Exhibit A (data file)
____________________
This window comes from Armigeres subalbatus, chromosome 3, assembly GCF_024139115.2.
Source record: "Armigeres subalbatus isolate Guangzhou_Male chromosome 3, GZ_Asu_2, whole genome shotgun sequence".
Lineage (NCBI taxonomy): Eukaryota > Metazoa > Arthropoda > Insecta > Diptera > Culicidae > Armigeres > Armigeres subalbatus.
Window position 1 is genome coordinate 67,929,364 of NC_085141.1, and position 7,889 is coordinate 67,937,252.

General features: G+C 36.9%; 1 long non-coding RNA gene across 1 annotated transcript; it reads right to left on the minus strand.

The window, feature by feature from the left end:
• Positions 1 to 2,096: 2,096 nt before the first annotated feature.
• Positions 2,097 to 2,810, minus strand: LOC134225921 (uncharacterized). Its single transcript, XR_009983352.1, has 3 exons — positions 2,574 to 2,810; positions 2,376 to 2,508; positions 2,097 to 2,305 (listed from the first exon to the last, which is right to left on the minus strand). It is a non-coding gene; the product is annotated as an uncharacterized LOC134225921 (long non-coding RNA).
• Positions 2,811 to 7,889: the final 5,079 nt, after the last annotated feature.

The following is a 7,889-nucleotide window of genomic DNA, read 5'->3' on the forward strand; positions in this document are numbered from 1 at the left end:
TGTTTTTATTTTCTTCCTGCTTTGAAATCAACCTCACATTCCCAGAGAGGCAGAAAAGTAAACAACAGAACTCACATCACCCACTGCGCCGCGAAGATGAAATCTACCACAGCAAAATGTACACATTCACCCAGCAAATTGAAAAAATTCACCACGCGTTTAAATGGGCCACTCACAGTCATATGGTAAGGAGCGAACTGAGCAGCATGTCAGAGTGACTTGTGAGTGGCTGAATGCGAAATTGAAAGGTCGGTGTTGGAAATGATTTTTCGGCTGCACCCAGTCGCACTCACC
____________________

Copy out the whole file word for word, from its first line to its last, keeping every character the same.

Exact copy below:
This window comes from Armigeres subalbatus, chromosome 3, assembly GCF_024139115.2.
Source record: "Armigeres subalbatus isolate Guangzhou_Male chromosome 3, GZ_Asu_2, whole genome shotgun sequence".
Lineage (NCBI taxonomy): Eukaryota > Metazoa > Arthropoda > Insecta > Diptera > Culicidae > Armigeres > Armigeres subalbatus.
Window position 1 is genome coordinate 67,929,364 of NC_085141.1, and position 7,889 is coordinate 67,937,252.

General features: G+C 36.9%; 1 long non-coding RNA gene across 1 annotated transcript; it reads right to left on the minus strand.

The window, feature by feature from the left end:
• Positions 1 to 2,096: 2,096 nt before the first annotated feature.
• Positions 2,097 to 2,810, minus strand: LOC134225921 (uncharacterized). Its single transcript, XR_009983352.1, has 3 exons — positions 2,574 to 2,810; positions 2,376 to 2,508; positions 2,097 to 2,305 (listed from the first exon to the last, which is right to left on the minus strand). It is a non-coding gene; the product is annotated as an uncharacterized LOC134225921 (long non-coding RNA).
• Positions 2,811 to 7,889: the final 5,079 nt, after the last annotated feature.

The following is a 7,889-nucleotide window of genomic DNA, read 5'->3' on the forward strand; positions in this document are numbered from 1 at the left end:
TGTTTTTATTTTCTTCCTGCTTTGAAATCAACCTCACATTCCCAGAGAGGCAGAAAAGTAAACAACAGAACTCACATCACCCACTGCGCCGCGAAGATGAAATCTACCACAGCAAAATGTACACATTCACCCAGCAAATTGAAAAAATTCACCACGCGTTTAAATGGGCCACTCACAGTCATATGGTAAGGAGCGAACTGAGCAGCATGTCAGAGTGACTTGTGAGTGGCTGAATGCGAAATTGAAAGGTCGGTGTTGGAAATGATTTTTCGGCTGCACCCAGTCGCACTCACC